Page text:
The Common Criteria produced a seven layer rating system. EAL0, which is not listed here, simply means the product has not been evaluated at all, so by default, every product prior to its evaluation is rated EAL0. And then EAL1 through 7 rates increasingly the product's ability to meet the security target statements. Going through the list, we go from functionally to structurally to methodically, increasing in rigor and depth all the way up until EAL7. And there are products on this list that are at all levels. These levels can be set as targets for development of a particular product, or they can be set by the actual evaluation. One may serve as the goal they want to achieve, though it could make a higher level if it was tested in that way. Others are tested to the limit and see how high it gets. This provides the functionality and the global reach that a security standard needs to achieve so that it can be explored, evaluated, and used in a wide variety of environments.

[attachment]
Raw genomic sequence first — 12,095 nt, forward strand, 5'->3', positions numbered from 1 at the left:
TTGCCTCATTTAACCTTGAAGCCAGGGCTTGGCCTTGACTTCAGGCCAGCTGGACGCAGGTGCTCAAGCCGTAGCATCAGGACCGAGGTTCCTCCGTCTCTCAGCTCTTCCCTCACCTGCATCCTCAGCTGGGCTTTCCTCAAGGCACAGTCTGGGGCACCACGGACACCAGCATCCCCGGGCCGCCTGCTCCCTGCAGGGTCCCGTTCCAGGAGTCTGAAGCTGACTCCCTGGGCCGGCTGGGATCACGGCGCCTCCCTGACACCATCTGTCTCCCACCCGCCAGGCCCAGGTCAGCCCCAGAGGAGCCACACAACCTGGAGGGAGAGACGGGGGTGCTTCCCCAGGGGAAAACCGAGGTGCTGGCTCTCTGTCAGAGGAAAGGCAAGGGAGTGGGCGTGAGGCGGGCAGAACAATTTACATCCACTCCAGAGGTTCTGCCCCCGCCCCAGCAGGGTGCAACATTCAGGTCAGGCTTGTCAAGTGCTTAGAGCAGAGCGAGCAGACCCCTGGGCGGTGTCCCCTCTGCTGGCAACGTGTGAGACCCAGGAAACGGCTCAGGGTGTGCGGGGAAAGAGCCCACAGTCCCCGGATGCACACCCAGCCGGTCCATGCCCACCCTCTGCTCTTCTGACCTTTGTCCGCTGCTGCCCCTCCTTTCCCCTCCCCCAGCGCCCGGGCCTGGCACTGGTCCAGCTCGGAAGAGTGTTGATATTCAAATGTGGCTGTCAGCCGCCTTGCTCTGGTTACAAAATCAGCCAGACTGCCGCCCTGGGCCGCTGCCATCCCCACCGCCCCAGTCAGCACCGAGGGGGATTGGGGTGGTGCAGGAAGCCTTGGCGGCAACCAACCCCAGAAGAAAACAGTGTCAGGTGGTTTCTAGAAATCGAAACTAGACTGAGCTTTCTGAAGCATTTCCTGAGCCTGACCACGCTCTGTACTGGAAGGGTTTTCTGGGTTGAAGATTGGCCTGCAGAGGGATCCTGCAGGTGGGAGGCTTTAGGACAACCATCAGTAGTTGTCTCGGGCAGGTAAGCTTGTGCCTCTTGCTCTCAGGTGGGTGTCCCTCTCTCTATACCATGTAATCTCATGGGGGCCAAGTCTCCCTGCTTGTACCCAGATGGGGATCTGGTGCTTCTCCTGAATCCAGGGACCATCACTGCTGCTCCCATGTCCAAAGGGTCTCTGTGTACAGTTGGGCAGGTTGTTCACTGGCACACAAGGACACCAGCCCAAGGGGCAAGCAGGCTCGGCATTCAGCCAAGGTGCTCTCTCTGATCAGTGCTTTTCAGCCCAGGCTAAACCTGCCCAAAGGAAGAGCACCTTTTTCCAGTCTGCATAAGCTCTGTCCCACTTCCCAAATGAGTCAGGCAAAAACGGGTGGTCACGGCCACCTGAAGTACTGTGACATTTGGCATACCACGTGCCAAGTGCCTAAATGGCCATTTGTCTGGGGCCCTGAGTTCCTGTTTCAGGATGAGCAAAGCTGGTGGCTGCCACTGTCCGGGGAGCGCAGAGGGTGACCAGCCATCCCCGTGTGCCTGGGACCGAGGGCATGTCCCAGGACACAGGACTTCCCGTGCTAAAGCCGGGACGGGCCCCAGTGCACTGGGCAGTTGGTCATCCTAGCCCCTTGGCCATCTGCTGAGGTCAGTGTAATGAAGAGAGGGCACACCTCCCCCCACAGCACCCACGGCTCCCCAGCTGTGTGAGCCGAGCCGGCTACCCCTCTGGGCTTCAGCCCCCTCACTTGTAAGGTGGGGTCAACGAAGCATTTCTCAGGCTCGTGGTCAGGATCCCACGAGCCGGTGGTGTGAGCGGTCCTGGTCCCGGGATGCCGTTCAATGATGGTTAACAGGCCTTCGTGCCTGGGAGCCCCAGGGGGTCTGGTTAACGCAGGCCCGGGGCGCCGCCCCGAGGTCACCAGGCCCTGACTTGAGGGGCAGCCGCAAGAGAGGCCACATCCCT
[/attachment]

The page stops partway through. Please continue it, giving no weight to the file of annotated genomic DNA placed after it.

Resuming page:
About the Author
Learning Paths

Mr. Leo has been in Information System for 38 years, and an Information Security professional for over 36 years.  He has worked internationally as a Systems Analyst/Engineer, and as a Security and Privacy Consultant.  His past employers include IBM, St. Luke’s Episcopal Hospital, Computer Sciences Corporation, and Rockwell International.  A NASA contractor for 22 years, from 1998 to 2002 he was Director of Security Engineering and Chief Security Architect for Mission Control at the Johnson Space Center.  From 2002 to 2006 Mr. Leo was the Director of Information Systems, and Chief Information Security Officer for the Managed Care Division of the University of Texas Medical Branch in Galveston, Texas.


Upon attaining his CISSP license in 1997, Mr. Leo joined ISC2 (a professional role) as Chairman of the Curriculum Development Committee, and served in this role until 2004.   During this time, he formulated and directed the effort that produced what became and remains the standard curriculum used to train CISSP candidates worldwide.  He has maintained his professional standards as a professional educator and has since trained and certified nearly 8500 CISSP candidates since 1998, and nearly 2500 in HIPAA compliance certification since 2004.  Mr. leo is an ISC2 Certified Instructor.

Covered Topics